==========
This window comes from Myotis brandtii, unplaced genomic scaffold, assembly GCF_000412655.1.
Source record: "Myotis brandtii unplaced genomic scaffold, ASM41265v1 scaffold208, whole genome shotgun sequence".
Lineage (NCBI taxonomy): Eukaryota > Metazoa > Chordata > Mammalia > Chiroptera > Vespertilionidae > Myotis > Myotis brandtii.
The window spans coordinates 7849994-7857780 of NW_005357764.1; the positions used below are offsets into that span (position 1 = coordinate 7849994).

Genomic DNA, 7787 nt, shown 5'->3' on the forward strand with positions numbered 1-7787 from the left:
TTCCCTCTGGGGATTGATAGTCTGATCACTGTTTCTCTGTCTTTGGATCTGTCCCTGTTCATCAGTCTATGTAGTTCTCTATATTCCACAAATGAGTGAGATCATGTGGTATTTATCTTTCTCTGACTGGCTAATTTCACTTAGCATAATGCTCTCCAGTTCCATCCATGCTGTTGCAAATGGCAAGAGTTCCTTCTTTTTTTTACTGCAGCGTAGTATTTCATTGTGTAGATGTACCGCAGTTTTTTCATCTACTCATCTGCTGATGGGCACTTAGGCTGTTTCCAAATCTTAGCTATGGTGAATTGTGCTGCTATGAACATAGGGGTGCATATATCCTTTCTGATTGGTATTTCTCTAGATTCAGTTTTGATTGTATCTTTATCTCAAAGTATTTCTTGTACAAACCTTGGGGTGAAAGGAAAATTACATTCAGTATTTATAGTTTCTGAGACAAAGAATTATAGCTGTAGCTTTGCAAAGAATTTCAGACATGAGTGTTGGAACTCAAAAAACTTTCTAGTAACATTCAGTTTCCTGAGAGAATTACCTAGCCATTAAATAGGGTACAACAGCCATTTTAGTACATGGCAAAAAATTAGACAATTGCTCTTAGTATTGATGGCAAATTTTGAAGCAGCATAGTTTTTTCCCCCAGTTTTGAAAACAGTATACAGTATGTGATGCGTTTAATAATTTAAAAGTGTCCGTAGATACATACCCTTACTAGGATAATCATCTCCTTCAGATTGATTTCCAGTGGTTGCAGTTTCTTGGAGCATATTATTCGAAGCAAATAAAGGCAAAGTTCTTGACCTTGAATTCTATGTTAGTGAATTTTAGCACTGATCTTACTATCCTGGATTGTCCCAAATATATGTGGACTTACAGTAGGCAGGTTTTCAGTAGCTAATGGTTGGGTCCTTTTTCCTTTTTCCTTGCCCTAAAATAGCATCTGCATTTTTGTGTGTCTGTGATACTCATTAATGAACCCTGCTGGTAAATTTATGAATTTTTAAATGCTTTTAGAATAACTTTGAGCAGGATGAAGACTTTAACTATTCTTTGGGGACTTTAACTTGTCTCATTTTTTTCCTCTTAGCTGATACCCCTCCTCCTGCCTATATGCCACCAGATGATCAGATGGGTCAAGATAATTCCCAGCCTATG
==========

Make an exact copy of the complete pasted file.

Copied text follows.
This window comes from Myotis brandtii, unplaced genomic scaffold, assembly GCF_000412655.1.
Source record: "Myotis brandtii unplaced genomic scaffold, ASM41265v1 scaffold208, whole genome shotgun sequence".
Lineage (NCBI taxonomy): Eukaryota > Metazoa > Chordata > Mammalia > Chiroptera > Vespertilionidae > Myotis > Myotis brandtii.
The window spans coordinates 7849994-7857780 of NW_005357764.1; the positions used below are offsets into that span (position 1 = coordinate 7849994).

Genomic DNA, 7787 nt, shown 5'->3' on the forward strand with positions numbered 1-7787 from the left:
TTCCCTCTGGGGATTGATAGTCTGATCACTGTTTCTCTGTCTTTGGATCTGTCCCTGTTCATCAGTCTATGTAGTTCTCTATATTCCACAAATGAGTGAGATCATGTGGTATTTATCTTTCTCTGACTGGCTAATTTCACTTAGCATAATGCTCTCCAGTTCCATCCATGCTGTTGCAAATGGCAAGAGTTCCTTCTTTTTTTTACTGCAGCGTAGTATTTCATTGTGTAGATGTACCGCAGTTTTTTCATCTACTCATCTGCTGATGGGCACTTAGGCTGTTTCCAAATCTTAGCTATGGTGAATTGTGCTGCTATGAACATAGGGGTGCATATATCCTTTCTGATTGGTATTTCTCTAGATTCAGTTTTGATTGTATCTTTATCTCAAAGTATTTCTTGTACAAACCTTGGGGTGAAAGGAAAATTACATTCAGTATTTATAGTTTCTGAGACAAAGAATTATAGCTGTAGCTTTGCAAAGAATTTCAGACATGAGTGTTGGAACTCAAAAAACTTTCTAGTAACATTCAGTTTCCTGAGAGAATTACCTAGCCATTAAATAGGGTACAACAGCCATTTTAGTACATGGCAAAAAATTAGACAATTGCTCTTAGTATTGATGGCAAATTTTGAAGCAGCATAGTTTTTTCCCCCAGTTTTGAAAACAGTATACAGTATGTGATGCGTTTAATAATTTAAAAGTGTCCGTAGATACATACCCTTACTAGGATAATCATCTCCTTCAGATTGATTTCCAGTGGTTGCAGTTTCTTGGAGCATATTATTCGAAGCAAATAAAGGCAAAGTTCTTGACCTTGAATTCTATGTTAGTGAATTTTAGCACTGATCTTACTATCCTGGATTGTCCCAAATATATGTGGACTTACAGTAGGCAGGTTTTCAGTAGCTAATGGTTGGGTCCTTTTTCCTTTTTCCTTGCCCTAAAATAGCATCTGCATTTTTGTGTGTCTGTGATACTCATTAATGAACCCTGCTGGTAAATTTATGAATTTTTAAATGCTTTTAGAATAACTTTGAGCAGGATGAAGACTTTAACTATTCTTTGGGGACTTTAACTTGTCTCATTTTTTTCCTCTTAGCTGATACCCCTCCTCCTGCCTATATGCCACCAGATGATCAGATGGGTCAAGATAATTCCCAGCCTATG